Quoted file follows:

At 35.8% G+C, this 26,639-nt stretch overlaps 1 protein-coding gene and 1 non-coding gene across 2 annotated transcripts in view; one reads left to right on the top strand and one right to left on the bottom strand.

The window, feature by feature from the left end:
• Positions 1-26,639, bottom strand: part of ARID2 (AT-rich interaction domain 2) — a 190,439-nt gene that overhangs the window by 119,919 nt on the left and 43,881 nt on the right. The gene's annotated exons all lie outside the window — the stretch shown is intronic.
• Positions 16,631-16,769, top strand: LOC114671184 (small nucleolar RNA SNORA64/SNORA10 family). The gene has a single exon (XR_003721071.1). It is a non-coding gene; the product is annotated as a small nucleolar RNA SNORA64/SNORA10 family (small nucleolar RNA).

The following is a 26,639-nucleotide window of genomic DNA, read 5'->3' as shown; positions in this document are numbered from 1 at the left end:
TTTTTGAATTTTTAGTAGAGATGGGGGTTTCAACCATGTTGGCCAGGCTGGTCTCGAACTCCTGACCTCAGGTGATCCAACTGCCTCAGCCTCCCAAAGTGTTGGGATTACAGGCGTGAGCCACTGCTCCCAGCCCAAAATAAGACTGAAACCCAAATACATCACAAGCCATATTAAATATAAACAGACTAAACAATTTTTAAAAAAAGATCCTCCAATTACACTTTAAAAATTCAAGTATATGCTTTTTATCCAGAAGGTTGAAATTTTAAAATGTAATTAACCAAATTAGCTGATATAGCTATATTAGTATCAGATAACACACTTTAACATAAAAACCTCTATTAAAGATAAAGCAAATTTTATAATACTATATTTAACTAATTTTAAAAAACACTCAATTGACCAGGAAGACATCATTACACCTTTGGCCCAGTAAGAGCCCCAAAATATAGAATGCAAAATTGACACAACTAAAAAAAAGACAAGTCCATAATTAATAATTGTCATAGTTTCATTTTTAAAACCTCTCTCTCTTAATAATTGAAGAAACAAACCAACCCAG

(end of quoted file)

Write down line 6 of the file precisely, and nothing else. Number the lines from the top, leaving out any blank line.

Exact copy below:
TTTTTGAATTTTTAGTAGAGATGGGGGTTTCAACCATGTTGGCCAGGCTGGTCTCGAACTCCTGACCTCAGGTGATCCAACTGCCTCAGCCTCCCAAAGTGTTGGGATTACAGGCGTGAGCCACTGCTCCCAGCCCAAAATAAGACTGAAACCCAAATACATCACAAGCCATATTAAATATAAACAGACTAAACAATTTTTAAAAAAAGATCCTCCAATTACACTTTAAAAATTCAAGTATATGCTTTTTATCCAGAAGGTTGAAATTTTAAAATGTAATTAACCAAATTAGCTGATATAGCTATATTAGTATCAGATAACACACTTTAACATAAAAACCTCTATTAAAGATAAAGCAAATTTTATAATACTATATTTAACTAATTTTAAAAAACACTCAATTGACCAGGAAGACATCATTACACCTTTGGCCCAGTAAGAGCCCCAAAATATAGAATGCAAAATTGACACAACTAAAAAAAAGACAAGTCCATAATTAATAATTGTCATAGTTTCATTTTTAAAACCTCTCTCTCTTAATAATTGAAGAAACAAACCAACCCAG